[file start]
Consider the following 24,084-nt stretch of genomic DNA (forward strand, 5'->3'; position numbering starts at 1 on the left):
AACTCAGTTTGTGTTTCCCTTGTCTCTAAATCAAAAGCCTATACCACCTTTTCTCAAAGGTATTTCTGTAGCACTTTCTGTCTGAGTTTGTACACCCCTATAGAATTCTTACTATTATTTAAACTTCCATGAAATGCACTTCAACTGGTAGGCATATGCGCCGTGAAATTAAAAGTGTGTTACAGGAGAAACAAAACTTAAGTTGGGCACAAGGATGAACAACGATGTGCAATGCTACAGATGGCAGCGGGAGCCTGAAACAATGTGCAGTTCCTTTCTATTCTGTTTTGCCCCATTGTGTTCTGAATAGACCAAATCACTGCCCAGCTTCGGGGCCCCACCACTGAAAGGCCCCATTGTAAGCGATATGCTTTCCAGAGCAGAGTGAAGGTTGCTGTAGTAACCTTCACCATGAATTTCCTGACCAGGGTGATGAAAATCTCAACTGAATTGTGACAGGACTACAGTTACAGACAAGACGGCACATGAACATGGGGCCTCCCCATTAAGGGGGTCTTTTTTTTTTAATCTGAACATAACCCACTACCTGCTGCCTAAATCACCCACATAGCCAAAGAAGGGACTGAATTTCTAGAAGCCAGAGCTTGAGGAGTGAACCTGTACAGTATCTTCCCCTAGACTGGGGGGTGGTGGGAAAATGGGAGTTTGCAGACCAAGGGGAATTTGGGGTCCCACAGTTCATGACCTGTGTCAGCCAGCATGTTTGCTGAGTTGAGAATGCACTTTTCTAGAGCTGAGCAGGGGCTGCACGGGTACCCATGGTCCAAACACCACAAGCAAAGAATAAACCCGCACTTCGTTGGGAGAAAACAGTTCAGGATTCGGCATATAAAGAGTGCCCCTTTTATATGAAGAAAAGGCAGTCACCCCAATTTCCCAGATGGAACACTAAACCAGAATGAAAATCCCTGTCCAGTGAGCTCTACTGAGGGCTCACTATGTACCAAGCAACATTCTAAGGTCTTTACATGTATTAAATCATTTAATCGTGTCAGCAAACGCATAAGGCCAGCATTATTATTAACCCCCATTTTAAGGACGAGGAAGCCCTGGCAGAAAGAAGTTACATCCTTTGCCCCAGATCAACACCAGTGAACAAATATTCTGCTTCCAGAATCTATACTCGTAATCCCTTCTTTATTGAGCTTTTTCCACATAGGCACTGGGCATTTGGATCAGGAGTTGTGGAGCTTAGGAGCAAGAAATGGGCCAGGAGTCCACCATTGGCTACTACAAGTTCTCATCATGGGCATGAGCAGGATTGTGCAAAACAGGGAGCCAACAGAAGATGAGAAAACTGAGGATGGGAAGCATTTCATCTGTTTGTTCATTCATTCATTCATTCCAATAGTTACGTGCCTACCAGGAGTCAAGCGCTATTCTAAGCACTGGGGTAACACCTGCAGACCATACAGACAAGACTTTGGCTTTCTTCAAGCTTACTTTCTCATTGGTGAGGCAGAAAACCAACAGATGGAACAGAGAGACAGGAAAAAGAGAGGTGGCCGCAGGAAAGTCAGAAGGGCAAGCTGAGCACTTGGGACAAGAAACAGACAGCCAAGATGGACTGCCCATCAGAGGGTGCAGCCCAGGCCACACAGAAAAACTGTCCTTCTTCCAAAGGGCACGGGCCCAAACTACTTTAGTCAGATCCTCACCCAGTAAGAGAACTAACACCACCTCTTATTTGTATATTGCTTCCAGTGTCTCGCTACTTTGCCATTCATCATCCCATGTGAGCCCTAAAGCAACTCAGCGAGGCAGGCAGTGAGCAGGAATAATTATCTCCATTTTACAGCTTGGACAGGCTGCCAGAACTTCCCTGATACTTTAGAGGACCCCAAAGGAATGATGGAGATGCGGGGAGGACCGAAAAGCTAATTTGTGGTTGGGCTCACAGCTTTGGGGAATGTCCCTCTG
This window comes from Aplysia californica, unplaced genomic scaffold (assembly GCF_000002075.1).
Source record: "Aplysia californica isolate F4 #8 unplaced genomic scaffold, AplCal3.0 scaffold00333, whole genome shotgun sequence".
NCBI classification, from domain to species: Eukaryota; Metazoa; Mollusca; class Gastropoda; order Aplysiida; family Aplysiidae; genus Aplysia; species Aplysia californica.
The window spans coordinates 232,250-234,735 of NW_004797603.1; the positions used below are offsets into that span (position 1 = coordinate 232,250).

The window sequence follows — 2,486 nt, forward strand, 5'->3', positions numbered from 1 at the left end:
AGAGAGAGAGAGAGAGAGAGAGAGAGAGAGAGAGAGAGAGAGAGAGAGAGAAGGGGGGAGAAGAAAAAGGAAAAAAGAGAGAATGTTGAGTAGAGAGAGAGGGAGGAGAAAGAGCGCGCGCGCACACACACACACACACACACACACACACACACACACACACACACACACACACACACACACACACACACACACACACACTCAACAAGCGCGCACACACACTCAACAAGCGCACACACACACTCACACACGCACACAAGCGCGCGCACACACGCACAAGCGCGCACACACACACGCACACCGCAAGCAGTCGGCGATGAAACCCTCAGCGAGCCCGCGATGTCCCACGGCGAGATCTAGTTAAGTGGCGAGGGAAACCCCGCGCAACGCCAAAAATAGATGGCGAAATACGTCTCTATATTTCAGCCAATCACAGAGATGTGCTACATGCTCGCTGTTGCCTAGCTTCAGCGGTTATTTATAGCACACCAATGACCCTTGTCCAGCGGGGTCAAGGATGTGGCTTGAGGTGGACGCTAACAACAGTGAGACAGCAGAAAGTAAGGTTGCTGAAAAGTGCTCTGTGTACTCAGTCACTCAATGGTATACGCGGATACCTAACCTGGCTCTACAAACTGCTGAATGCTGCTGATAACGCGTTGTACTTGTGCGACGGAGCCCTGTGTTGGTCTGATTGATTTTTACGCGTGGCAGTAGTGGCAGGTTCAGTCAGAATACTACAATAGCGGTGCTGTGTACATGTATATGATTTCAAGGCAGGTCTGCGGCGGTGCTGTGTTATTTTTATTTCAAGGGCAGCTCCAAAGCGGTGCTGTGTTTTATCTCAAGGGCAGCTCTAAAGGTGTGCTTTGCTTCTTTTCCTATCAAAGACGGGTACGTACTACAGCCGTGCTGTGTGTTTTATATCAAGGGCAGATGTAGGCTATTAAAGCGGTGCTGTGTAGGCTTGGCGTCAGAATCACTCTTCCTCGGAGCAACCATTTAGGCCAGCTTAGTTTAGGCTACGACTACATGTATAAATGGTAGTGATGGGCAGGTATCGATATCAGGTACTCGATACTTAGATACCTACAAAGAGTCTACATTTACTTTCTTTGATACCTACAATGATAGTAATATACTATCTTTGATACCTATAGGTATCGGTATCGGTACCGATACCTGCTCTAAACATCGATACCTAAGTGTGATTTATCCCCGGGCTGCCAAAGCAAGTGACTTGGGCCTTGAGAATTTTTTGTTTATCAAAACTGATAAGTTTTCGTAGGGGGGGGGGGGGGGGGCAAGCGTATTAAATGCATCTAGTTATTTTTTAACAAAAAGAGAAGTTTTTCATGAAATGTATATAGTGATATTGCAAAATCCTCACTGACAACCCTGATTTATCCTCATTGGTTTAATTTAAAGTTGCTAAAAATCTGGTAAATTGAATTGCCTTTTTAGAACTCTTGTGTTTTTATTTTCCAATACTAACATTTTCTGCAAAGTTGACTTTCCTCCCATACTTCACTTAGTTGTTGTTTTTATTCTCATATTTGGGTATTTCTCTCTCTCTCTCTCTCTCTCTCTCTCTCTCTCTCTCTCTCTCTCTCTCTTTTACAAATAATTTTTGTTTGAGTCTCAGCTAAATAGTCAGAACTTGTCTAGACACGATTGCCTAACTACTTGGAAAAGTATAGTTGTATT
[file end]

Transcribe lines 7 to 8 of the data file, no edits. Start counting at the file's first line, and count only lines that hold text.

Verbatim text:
The window sequence follows — 2,486 nt, forward strand, 5'->3', positions numbered from 1 at the left end:
AGAGAGAGAGAGAGAGAGAGAGAGAGAGAGAGAGAGAGAGAGAGAGAGAGAAGGGGGGAGAAGAAAAAGGAAAAAAGAGAGAATGTTGAGTAGAGAGAGAGGGAGGAGAAAGAGCGCGCGCGCACACACACACACACACACACACACACACACACACACACACACACACACACACACACACACACACACACACACACACACTCAACAAGCGCGCACACACACTCAACAAGCGCACACACACACTCACACACGCACACAAGCGCGCGCACACACGCACAAGCGCGCACACACACACGCACACCGCAAGCAGTCGGCGATGAAACCCTCAGCGAGCCCGCGATGTCCCACGGCGAGATCTAGTTAAGTGGCGAGGGAAACCCCGCGCAACGCCAAAAATAGATGGCGAAATACGTCTCTATATTTCAGCCAATCACAGAGATGTGCTACATGCTCGCTGTTGCCTAGCTTCAGCGGTTATTTATAGCACACCAATGACCCTTGTCCAGCGGGGTCAAGGATGTGGCTTGAGGTGGACGCTAACAACAGTGAGACAGCAGAAAGTAAGGTTGCTGAAAAGTGCTCTGTGTACTCAGTCACTCAATGGTATACGCGGATACCTAACCTGGCTCTACAAACTGCTGAATGCTGCTGATAACGCGTTGTACTTGTGCGACGGAGCCCTGTGTTGGTCTGATTGATTTTTACGCGTGGCAGTAGTGGCAGGTTCAGTCAGAATACTACAATAGCGGTGCTGTGTACATGTATATGATTTCAAGGCAGGTCTGCGGCGGTGCTGTGTTATTTTTATTTCAAGGGCAGCTCCAAAGCGGTGCTGTGTTTTATCTCAAGGGCAGCTCTAAAGGTGTGCTTTGCTTCTTTTCCTATCAAAGACGGGTACGTACTACAGCCGTGCTGTGTGTTTTATATCAAGGGCAGATGTAGGCTATTAAAGCGGTGCTGTGTAGGCTTGGCGTCAGAATCACTCTTCCTCGGAGCAACCATTTAGGCCAGCTTAGTTTAGGCTACGACTACATGTATAAATGGTAGTGATGGGCAGGTATCGATATCAGGTACTCGATACTTAGATACCTACAAAGAGTCTACATTTACTTTCTTTGATACCTACAATGATAGTAATATACTATCTTTGATACCTATAGGTATCGGTATCGGTACCGATACCTGCTCTAAACATCGATACCTAAGTGTGATTTATCCCCGGGCTGCCAAAGCAAGTGACTTGGGCCTTGAGAATTTTTTGTTTATCAAAACTGATAAGTTTTCGTAGGGGGGGGGGGGGGGGGCAAGCGTATTAAATGCATCTAGTTATTTTTTAACAAAAAGAGAAGTTTTTCATGAAATGTATATAGTGATATTGCAAAATCCTCACTGACAACCCTGATTTATCCTCATTGGTTTAATTTAAAGTTGCTAAAAATCTGGTAAATTGAATTGCCTTTTTAGAACTCTTGTGTTTTTATTTTCCAATACTAACATTTTCTGCAAAGTTGACTTTCCTCCCATACTTCACTTAGTTGTTGTTTTTATTCTCATATTTGGGTATTTCTCTCTCTCTCTCTCTCTCTCTCTCTCTCTCTCTCTCTCTCTCTCTCTCTTTTACAAATAATTTTTGTTTGAGTCTCAGCTAAATAGTCAGAACTTGTCTAGACACGATTGCCTAACTACTTGGAAAAGTATAGTTGTATT